Peter also has created large tongs for use on EVA sample collecting missions to solve another problem. He took two rather large L-shaped shelf brackets, cut off one end, and connected them with available rubber bands. This way, wearing an EVA suit, a crew member can pick up a sample without contaminating it with the glove.


In a more esoteric project, Jan spent hours cobbling together navigational materials for our Campaign for the Coast. Here at the hab, we have several copies of topographic maps of the Haughton Crater, an area of interest to everyone. But when we decided to stretch the bounds of our exploration beyond the area where we are, we realized that we didn’t have the topo map that covers the area north of the crater. What we have is a photomosaic of aerial photos of the coast, with an “approximate north” arrow, but no scale. Similarly, we have a radar-satellite image, also with an approximate north and no scale.

InsertArt(1964578)Both these show shaded relief, and through a series of long nights of calculating, comparing the scale and known points on the map we did have with points that could be extrapolated on the mosaic and radar-sat image, taking a compressed computer map we received from Mission Support, manipulating that image, cropping it, and plotting waypoints we knew or needed, and using Microsoft Paint, Jan finally managed to create copies of maps that show the main and alternative routes.

It was an arduous task, but he threw himself into it, using every resource at hand. Without his determined effort, we would not have reached the coast when we did. Ironically, we received very nice electronic maps of the area on the night the coastal EVA team returned in glorious victory. We are happy to have these, however, as future extravehicular activities will be much easier to plan.

On the return trip from the same coastal EVA, Steve was at one point disconcerted to discover that his shifter lever had come loose and fallen off. He was lucky enough to find it, and the next day, Jody managed to concoct a repair using a bit of aluminum cut from a Pepsi can as a little shim between the gear shifter shaft and the socket on the shift lever. This repair has so far been successful, as Jody rode that ATV on yesterday’s EVA south with no shifter problems.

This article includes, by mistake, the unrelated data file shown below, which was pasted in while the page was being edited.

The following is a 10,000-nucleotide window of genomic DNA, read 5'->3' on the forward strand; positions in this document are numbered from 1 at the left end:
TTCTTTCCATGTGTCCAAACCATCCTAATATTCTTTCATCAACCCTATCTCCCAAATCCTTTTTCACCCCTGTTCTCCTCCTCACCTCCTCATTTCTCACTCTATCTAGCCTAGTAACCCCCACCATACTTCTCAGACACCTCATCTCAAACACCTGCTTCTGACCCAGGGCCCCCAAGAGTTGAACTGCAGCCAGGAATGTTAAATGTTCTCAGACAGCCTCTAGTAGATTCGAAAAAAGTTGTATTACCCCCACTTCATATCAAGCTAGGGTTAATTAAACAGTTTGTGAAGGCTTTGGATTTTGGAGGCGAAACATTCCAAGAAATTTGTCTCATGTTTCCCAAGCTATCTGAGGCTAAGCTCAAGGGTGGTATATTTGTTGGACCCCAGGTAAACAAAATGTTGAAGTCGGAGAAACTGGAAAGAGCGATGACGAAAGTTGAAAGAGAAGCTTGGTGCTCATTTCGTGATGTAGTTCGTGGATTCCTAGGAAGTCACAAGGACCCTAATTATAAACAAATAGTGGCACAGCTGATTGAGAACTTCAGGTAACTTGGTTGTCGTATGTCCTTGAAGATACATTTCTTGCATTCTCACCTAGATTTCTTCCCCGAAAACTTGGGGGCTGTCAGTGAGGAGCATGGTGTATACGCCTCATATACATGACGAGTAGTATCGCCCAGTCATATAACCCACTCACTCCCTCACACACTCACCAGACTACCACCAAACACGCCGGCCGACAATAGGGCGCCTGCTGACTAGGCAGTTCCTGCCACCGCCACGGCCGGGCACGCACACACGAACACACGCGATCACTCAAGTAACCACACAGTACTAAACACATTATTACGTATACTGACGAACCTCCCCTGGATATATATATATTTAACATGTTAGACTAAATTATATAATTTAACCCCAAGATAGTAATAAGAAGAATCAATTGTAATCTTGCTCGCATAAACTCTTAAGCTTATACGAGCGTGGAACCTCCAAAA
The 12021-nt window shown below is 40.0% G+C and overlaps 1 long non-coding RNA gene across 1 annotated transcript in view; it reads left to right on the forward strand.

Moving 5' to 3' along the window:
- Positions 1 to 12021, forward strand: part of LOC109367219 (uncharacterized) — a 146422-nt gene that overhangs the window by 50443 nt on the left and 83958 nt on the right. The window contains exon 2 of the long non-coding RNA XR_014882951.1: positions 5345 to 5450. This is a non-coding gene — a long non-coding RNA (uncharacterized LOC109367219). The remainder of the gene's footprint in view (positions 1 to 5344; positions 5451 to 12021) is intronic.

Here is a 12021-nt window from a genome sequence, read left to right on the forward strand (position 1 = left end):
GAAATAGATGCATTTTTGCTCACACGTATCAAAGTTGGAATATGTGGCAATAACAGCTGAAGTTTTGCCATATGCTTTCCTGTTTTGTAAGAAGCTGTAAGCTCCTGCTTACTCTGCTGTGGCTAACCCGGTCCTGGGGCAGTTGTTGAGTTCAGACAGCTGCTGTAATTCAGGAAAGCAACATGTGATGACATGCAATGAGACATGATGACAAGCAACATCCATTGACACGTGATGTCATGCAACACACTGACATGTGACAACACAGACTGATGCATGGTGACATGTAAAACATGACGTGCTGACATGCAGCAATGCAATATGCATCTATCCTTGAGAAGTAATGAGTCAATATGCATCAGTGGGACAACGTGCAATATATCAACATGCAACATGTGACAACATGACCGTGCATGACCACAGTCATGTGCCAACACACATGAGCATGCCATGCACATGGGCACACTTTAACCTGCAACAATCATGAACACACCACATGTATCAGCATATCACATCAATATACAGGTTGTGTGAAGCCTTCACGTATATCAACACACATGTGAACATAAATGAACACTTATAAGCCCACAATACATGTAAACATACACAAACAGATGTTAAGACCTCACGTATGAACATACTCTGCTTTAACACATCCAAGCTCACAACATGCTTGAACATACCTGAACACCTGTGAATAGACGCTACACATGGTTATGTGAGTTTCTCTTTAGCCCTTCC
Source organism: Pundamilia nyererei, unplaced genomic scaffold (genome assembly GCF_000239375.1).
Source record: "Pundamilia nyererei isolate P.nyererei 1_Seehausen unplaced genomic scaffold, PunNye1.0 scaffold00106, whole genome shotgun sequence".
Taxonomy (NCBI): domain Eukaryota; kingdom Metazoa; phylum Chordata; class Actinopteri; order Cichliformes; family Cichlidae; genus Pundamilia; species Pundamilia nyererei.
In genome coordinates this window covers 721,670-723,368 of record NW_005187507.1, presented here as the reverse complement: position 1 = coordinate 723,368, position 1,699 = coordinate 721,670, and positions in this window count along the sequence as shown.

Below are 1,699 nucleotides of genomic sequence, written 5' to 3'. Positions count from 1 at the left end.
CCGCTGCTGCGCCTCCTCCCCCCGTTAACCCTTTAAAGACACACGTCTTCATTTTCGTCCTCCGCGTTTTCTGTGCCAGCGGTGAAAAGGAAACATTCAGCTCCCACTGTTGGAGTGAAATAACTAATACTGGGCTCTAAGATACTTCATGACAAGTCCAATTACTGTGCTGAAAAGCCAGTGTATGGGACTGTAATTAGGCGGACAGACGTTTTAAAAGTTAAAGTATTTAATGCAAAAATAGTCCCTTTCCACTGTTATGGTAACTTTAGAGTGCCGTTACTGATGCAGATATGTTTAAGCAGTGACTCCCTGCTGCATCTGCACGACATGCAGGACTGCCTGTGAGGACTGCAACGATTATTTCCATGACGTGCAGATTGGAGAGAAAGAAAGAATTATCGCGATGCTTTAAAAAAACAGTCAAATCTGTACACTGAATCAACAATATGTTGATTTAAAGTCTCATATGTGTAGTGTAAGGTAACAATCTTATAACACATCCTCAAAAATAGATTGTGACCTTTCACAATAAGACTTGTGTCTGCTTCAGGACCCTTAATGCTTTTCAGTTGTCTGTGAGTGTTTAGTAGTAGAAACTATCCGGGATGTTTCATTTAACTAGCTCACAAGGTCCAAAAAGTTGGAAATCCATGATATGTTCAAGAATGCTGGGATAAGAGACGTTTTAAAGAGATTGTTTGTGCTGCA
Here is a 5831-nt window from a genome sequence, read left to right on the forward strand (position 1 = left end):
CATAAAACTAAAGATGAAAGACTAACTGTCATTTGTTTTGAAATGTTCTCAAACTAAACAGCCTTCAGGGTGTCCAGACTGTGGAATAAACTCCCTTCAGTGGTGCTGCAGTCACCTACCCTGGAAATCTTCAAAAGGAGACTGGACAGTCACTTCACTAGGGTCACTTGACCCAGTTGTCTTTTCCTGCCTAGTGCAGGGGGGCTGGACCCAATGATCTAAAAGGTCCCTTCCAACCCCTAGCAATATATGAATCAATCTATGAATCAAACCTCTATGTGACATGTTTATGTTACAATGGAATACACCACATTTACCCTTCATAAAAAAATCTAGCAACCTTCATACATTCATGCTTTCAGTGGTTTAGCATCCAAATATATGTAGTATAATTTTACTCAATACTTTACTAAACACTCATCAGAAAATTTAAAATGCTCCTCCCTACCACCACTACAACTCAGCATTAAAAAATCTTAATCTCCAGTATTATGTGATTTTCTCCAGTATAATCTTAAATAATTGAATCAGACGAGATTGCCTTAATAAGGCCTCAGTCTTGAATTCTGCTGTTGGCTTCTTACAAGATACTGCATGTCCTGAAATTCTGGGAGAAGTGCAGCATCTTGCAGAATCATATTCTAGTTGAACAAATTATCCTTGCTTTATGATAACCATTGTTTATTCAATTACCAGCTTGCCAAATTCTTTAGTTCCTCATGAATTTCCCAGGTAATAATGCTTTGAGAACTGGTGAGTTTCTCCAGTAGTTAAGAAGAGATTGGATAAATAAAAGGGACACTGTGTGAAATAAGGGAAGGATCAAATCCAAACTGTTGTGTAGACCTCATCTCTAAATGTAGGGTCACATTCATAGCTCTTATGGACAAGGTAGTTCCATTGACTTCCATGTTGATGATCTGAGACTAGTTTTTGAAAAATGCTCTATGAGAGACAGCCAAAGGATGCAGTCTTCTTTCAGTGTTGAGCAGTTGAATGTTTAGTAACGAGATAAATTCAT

This afternoon, as I sat at my keyboard, I heard Jody ask, “What are you doing there, Digby?”

I turned around to the common room table and watched as Digby Tarvin, in another example of crew ingenuity — surrounded by pliers, wires and some electronics — explained, “I am attempting to fabricate a plug for connecting the DC output from a battery charger into one of our digital cameras, as the camera battery is a bit dodgy, and we didn’t bring a spare battery. This appears to be entirely promising.” He was piddling with the inside of a broken ball-point pen and some tinfoil.

I tell these tales to illustrate one of the most important qualities of a crew member on a space mission. Now, actual astronauts on a Mars mission will have decades of planning behind their efforts, and loads of expensive, sophisticated equipment at their fingertips.

But Murphy’s Law says that something will eventually, inevitably, go wrong, and in that case, the astronauts are going to have to rely on their own resourcefulness to solve problems, to create tools out of materials at hand. I am delighted by my crew’s ingenuity and determination not to be defeated by lack of just the right tool or device or map, proud that we are able to use what we have to do what needs to be done.

© 2003 April Childress. Licensed by the author to